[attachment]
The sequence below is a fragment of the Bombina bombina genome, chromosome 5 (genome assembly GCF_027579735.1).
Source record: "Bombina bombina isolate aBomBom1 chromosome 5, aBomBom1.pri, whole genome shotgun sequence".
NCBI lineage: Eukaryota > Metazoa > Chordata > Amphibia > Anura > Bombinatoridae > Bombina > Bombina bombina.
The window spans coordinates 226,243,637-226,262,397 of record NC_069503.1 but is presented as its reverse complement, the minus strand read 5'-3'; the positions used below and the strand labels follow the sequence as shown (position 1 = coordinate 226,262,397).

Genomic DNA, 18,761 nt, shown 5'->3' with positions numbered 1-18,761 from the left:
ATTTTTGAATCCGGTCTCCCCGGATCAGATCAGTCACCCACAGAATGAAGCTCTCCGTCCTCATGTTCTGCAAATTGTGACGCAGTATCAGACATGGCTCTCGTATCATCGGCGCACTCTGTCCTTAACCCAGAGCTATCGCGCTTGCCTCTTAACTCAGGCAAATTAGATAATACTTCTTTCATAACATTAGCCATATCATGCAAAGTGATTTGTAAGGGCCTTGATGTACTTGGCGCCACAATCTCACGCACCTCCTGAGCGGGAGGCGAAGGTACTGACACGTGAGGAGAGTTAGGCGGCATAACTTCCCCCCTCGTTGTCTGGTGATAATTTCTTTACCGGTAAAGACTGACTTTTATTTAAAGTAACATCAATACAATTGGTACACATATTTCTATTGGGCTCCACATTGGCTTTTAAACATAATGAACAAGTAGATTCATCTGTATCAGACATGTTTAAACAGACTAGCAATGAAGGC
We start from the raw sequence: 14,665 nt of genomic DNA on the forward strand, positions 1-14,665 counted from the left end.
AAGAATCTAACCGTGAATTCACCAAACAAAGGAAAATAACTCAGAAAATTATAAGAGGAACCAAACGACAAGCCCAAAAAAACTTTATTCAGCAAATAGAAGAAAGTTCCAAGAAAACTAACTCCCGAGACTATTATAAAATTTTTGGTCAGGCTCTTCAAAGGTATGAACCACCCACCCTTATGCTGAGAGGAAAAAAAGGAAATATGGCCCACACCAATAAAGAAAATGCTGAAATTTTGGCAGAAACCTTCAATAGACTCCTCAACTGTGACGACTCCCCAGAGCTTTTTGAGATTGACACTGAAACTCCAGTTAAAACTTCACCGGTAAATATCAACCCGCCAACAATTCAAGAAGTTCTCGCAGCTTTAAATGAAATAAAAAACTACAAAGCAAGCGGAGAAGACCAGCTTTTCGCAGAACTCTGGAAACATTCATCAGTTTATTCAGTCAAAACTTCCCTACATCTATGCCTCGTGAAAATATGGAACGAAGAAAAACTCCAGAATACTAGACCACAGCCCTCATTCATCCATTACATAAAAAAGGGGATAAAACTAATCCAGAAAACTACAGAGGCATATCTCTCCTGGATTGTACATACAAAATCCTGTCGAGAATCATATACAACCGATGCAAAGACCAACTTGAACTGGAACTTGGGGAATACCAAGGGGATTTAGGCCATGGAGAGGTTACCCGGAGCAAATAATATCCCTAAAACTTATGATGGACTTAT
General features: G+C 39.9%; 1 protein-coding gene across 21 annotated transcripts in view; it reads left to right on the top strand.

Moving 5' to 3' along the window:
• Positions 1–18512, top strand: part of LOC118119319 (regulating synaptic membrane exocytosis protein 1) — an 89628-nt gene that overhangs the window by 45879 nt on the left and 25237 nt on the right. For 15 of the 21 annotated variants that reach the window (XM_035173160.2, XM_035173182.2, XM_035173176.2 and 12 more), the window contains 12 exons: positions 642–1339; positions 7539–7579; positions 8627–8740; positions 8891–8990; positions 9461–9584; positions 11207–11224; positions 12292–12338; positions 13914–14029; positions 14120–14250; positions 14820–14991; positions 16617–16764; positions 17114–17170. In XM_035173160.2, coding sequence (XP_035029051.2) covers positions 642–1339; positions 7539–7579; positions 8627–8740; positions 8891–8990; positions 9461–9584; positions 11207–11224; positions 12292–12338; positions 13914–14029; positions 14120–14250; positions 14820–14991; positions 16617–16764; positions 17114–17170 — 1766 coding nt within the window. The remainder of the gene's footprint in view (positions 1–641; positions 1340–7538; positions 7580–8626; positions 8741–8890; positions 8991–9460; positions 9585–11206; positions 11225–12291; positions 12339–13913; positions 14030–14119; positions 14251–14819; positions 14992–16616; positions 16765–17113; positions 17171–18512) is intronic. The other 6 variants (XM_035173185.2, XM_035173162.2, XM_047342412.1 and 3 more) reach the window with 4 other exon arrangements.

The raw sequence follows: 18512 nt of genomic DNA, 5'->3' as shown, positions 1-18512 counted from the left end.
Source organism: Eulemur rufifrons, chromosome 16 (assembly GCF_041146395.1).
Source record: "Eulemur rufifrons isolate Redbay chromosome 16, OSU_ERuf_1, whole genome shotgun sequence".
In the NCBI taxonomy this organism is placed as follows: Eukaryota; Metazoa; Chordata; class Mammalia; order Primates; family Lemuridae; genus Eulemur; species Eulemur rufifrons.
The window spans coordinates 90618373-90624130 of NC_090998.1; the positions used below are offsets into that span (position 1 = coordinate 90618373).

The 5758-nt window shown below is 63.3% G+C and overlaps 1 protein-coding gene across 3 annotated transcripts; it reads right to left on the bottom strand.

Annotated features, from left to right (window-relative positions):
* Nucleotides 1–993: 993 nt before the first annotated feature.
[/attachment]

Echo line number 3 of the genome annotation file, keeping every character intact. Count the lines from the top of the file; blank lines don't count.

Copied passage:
NCBI lineage: Eukaryota > Metazoa > Chordata > Amphibia > Anura > Bombinatoridae > Bombina > Bombina bombina.